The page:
# Hash function for a small, enumerable set of elements

Suppose you have a set of elements, that is relatively small (e.g. 100M) and its elements can be easily enumerated. For example phone numbers, that have a maximum fixed length and they are composed of only digits.

I would like to find a way for parties involved in an open communication to reference to elements without mentioning them in cleartext, so that only who "knows" a given element can understand that a message is referring to it.

For example, if elements would be arbitrary large files, parties may identify them by MD5 or SHA1 and communicate mentioning the hashes. Only the party that has the same file may understand that a hash actually refers to that file. This is based on the difficulty to invert the hashing function and to the fact that the set arbitrarly large files is almost infinite.

This mechanism however doesn't seem to work well when the set of the elements is small and enumerable.

QUESTION: do you envision another pattern the parties can implement to openly communicate and reference to the shared elements, without revealing their value?

• Re: but the salt would then supposed to be shared among the users. The reason to use a salt when hashing data (like, for example, passwords) is to counter things like rainbow tables. Depending on the individual scenario, a salt doesn’t have to be secret – it can be public (since a known salt doesn’t help pre-calculating the other hashes which use different salts). – e-sushi Apr 17 '18 at 13:10
• "I'd like to build a solution where phone numbers are publicly shared as sort of user identifiers."; might I ask what the goal is? Why aren't you using (say) completely random user identifiers? Is one of the requirements "if you know somebody's phone number, you can deduce their identifier?" – poncho Apr 17 '18 at 13:12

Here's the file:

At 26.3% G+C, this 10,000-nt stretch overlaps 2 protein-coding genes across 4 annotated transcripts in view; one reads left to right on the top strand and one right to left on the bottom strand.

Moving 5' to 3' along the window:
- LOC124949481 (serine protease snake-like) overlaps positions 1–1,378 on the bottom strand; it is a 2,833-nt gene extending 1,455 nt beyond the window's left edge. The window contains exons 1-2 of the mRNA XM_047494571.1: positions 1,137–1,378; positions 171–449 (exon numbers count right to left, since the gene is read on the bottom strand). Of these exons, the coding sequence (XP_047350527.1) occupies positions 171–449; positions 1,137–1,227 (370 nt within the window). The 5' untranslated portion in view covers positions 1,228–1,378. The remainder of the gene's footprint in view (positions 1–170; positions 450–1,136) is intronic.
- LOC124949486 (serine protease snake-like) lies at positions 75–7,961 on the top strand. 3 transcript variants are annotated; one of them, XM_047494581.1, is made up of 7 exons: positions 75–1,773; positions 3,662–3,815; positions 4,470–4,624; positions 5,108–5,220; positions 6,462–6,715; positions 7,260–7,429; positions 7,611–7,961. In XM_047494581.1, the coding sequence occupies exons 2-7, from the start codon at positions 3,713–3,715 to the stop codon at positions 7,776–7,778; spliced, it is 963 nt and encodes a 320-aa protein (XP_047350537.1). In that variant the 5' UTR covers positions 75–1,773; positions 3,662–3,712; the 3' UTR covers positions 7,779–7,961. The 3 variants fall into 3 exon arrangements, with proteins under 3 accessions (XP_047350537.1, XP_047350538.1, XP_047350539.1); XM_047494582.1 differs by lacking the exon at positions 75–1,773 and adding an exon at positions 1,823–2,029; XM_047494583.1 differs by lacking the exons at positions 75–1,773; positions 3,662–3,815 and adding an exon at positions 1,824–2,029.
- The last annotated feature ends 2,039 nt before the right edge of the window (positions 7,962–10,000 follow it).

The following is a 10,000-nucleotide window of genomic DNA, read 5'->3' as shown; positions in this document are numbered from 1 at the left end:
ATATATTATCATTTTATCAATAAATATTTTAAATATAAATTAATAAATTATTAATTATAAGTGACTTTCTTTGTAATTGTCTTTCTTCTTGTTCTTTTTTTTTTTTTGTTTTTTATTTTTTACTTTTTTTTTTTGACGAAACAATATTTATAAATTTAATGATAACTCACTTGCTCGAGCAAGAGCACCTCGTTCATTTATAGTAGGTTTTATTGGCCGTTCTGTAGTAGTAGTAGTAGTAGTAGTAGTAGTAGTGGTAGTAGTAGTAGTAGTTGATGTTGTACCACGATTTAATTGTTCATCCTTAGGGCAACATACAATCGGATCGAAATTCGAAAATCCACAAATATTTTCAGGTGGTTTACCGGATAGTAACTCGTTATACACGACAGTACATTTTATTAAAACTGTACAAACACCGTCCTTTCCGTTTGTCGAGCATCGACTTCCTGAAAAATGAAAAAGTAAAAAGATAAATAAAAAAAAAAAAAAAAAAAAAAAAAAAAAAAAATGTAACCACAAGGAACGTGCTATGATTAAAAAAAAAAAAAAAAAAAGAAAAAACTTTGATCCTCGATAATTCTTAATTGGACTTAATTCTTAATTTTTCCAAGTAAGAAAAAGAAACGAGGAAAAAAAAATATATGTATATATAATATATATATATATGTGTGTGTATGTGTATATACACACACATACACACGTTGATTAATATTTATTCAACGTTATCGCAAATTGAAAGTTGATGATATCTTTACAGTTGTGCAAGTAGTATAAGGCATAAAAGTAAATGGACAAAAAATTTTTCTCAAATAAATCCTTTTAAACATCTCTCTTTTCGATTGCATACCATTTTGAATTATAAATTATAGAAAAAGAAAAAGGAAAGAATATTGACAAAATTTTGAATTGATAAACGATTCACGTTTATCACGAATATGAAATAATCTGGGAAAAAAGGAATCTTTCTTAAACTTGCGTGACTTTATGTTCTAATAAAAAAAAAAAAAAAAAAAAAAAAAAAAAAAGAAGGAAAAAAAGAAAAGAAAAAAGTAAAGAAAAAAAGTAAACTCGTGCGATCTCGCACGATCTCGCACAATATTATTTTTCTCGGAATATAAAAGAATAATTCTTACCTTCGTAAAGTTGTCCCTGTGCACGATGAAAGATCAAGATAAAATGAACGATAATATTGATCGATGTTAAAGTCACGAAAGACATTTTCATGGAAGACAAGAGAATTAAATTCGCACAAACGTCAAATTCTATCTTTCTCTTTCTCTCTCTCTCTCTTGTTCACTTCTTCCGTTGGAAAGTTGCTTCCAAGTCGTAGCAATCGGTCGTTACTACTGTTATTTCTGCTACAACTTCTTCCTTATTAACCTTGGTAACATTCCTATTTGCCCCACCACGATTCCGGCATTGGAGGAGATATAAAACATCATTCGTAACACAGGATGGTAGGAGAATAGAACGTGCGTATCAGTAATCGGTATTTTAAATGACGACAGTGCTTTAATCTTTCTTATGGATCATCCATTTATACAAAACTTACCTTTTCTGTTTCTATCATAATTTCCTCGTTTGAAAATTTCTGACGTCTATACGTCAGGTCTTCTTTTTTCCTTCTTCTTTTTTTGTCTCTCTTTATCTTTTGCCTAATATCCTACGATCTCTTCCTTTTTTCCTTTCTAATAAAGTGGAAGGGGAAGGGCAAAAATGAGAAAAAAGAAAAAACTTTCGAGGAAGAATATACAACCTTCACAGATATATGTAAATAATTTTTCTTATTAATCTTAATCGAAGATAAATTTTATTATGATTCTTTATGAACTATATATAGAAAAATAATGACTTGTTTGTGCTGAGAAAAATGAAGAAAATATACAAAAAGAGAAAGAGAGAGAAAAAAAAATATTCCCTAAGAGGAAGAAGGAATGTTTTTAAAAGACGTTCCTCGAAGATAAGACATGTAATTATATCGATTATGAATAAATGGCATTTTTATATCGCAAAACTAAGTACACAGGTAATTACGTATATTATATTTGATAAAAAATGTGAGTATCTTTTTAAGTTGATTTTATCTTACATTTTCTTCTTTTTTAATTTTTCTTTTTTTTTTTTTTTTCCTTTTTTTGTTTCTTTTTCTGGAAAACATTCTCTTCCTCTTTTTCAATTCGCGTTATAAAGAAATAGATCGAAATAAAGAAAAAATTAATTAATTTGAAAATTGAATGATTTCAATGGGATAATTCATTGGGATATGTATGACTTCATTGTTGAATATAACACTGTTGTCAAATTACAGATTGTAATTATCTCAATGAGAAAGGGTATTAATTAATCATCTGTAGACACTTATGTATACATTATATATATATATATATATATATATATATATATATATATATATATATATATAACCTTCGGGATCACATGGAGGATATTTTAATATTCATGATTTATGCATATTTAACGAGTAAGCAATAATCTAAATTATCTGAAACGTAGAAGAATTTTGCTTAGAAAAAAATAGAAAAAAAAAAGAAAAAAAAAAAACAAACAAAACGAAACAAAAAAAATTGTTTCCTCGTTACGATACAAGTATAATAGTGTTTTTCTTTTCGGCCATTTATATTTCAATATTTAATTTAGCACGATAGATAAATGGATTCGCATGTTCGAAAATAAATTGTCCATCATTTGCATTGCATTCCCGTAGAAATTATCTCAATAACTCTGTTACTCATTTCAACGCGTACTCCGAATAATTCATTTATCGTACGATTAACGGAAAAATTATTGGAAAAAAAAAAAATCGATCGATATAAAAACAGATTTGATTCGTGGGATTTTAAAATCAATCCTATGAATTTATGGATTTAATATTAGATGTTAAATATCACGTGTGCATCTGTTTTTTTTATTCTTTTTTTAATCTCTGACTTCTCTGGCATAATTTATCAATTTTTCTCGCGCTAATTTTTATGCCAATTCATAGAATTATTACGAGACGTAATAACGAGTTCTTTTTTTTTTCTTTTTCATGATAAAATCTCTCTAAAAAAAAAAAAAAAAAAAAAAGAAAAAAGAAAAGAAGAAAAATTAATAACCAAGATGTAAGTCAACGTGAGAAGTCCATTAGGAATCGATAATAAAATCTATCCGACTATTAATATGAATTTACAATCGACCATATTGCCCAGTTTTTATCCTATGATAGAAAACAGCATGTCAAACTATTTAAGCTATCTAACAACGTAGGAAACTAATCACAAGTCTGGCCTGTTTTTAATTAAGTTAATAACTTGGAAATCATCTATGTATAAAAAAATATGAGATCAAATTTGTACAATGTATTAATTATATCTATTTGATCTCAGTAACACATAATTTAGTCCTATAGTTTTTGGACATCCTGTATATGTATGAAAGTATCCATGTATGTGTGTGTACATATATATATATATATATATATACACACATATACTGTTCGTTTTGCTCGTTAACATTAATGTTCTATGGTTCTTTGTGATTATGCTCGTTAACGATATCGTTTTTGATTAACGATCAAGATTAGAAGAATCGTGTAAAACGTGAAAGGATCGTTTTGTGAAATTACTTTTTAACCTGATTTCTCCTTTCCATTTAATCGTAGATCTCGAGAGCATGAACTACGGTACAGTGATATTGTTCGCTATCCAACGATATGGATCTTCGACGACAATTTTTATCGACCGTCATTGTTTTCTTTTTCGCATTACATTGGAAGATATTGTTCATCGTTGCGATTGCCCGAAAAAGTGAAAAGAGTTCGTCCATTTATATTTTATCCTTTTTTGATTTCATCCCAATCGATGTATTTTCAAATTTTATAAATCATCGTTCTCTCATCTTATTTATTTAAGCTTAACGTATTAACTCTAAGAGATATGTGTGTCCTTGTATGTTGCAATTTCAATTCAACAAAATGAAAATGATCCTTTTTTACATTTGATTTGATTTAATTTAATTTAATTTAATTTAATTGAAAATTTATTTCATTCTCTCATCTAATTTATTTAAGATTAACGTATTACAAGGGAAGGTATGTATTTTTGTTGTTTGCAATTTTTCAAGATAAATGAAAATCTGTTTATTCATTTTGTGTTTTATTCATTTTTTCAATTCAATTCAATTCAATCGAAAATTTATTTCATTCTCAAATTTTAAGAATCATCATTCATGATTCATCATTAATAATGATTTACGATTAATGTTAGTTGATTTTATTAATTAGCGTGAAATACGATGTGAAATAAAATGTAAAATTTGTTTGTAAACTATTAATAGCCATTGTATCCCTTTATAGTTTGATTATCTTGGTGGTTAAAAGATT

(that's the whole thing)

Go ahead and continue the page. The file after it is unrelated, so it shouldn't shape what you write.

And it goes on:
• Can you clarify why you want to protect those phone numbers when they are publicly shared? What’s your goal? Publicly shared data can hardly be secret. People can/will share an ID which maps to a phone number and everyone having an ID can lookup its phone number. You can’t prevent that. (It’s like trying this by encrypting each phone number. Users would need access to the key to decrypt it so that they can actually lookup the phone number. Once the key is known, it can be shared – voiding protection efforts.) You can make ID “guessing” hard by choose large, random IDs, but that’s about it. – e-sushi Apr 17 '18 at 13:19
• Hard key derivation function? That's used in the case of passwords as there are only a "few" passwords in the real world relative to cryptographic keys. – Paul Uszak Apr 17 '18 at 13:21
• @PaulUszak Assuming your hard means “memory hard” – What would you gain from using things like Argon2? The DB would be an ID-to-PhoneNr lookup thing, where IDs only have to be created/calculated once upon creation of a new PhoneNr entry. So, you’ld only be making things hard on the creation side of things (server or user desktop when adding new PhoneNrs) – it doesn’t gain you anything when trying to protect against potential “attackers” compared to using a decently long (meaning bit count) output of a HMAC, a TRNG, or a CSPRNG. (I’ld probably choose the later as it’s the most convenient.) – e-sushi Apr 17 '18 at 13:44